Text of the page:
BBC to relaunch Lonely Planet website will be subject of a massive overhaul later this year in the first signifcant move by the BBC, the UK broadcast giant and new shareholder of the business.

BBC Worldwide’s annual review revealed it paid £89.9 million cash for its 75% stake in travel information group Lonely Planet.

No financial details were provided when the acquisition was announced in October 2007.

The broadcaster’s commercial arm revealed that it is planning to relaunch this autumn. “We identified that, whilst the publishing side was profitable, the online business was underexploited yet had excellent profit potential,”  the review said.

“Significant investment” has already taken place in the website, with the BBC looking to increase the number of unique users from the current 4.6 million. The October release put the number of unique users at 4.3 million.

“The website will be among the largest sources of authored travel content on the web, combined with the insight of the Lonely Planet user and BBC on-screen talent,” it said. “[It] will be a powerful and unique ‘triple play’, with users returning to source up-to-date information they can rely upon, to connect with friends and fellow travellers through groups and community tools, and to take content to share through their own sites.”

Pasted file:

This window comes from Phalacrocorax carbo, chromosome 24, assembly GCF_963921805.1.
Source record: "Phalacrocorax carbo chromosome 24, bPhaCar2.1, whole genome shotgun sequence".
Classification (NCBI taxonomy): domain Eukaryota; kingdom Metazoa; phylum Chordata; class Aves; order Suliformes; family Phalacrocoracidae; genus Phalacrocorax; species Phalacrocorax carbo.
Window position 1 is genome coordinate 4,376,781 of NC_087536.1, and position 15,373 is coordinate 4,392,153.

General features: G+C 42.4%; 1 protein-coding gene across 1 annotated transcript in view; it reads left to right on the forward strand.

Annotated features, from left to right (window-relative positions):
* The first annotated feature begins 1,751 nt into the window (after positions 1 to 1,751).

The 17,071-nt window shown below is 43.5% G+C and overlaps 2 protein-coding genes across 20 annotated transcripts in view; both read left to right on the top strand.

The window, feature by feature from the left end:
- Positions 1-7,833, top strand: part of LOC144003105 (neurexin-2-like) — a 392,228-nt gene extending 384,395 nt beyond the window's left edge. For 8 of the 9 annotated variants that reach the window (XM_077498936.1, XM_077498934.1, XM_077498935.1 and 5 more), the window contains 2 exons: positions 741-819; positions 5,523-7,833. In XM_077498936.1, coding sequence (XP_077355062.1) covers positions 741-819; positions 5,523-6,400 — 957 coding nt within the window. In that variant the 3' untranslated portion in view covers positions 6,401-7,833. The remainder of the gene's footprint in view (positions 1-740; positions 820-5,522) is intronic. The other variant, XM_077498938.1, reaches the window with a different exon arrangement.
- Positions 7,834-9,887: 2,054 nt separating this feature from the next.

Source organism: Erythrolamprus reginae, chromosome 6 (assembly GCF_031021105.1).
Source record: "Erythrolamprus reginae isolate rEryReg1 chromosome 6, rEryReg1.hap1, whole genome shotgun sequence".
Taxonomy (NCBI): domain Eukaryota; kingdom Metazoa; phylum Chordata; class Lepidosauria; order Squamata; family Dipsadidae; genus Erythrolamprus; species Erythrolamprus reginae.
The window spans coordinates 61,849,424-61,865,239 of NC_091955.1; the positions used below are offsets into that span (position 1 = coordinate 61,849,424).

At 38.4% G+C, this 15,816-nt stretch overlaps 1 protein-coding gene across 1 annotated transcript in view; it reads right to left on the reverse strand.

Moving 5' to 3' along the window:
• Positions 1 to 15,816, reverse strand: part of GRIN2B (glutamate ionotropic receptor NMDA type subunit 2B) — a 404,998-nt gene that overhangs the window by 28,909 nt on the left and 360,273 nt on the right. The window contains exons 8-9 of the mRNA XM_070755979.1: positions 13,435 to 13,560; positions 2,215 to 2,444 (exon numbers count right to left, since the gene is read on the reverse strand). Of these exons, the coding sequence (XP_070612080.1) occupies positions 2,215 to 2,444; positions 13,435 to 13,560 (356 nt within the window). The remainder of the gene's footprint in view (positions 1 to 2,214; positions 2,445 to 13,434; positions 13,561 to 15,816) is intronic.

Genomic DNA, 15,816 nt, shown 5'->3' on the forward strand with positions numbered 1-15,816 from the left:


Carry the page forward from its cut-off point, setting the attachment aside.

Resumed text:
The site will also integrate content form other BBC sources, such as David Attenborough and Michael Palin documentaries. “We can introduce a wide community of young consumers to our rich catalogue of BBC travel and world culture programming (and vice versa),” it added.

Lonely Planet’s current management team remains in place after the takeover, although the business now sits in BBC Worldwide’s Global Brands unit, run by Marcus Arthur. Popular motoring show Top Gear has also been moved into this unit, with others to follow.

In the year to end-March08, Lonely Planet netted sales of £23.1 million and a trading profit of £4.3 million, with its guide books business up 6.4%, ahead of the overall market which was 1.3% up.

However, the web accounted for a loss of £3.2 million, including development costs of the new site, on sales of £2.3 million. Overall, Lonely Planet ended the year £2.1 million in the red.

“The relaunch of the Lonely Planet website during the year may depress profit in the short-term while building value in the longer term,” it warned.

This website uses cookies to ensure you get the best experience. Learn more